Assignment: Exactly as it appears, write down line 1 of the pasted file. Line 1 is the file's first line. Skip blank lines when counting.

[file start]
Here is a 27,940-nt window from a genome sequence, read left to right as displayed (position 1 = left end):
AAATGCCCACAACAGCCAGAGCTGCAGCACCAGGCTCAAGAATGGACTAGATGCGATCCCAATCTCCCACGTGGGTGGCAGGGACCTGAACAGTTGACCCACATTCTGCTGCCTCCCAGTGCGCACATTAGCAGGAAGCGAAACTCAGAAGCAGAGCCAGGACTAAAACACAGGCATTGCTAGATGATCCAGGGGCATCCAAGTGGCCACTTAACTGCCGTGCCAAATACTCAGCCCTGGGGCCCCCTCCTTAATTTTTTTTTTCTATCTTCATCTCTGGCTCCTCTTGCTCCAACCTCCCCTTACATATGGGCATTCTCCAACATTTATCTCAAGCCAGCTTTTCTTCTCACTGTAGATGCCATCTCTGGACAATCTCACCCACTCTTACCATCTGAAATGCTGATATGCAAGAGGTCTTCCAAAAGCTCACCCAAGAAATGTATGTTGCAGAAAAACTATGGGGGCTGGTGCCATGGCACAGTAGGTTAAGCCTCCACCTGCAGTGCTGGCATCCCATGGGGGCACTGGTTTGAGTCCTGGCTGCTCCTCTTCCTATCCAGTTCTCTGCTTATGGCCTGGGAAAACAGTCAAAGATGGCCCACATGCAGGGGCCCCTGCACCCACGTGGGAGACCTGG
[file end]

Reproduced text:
Here is a 27,940-nt window from a genome sequence, read left to right as displayed (position 1 = left end):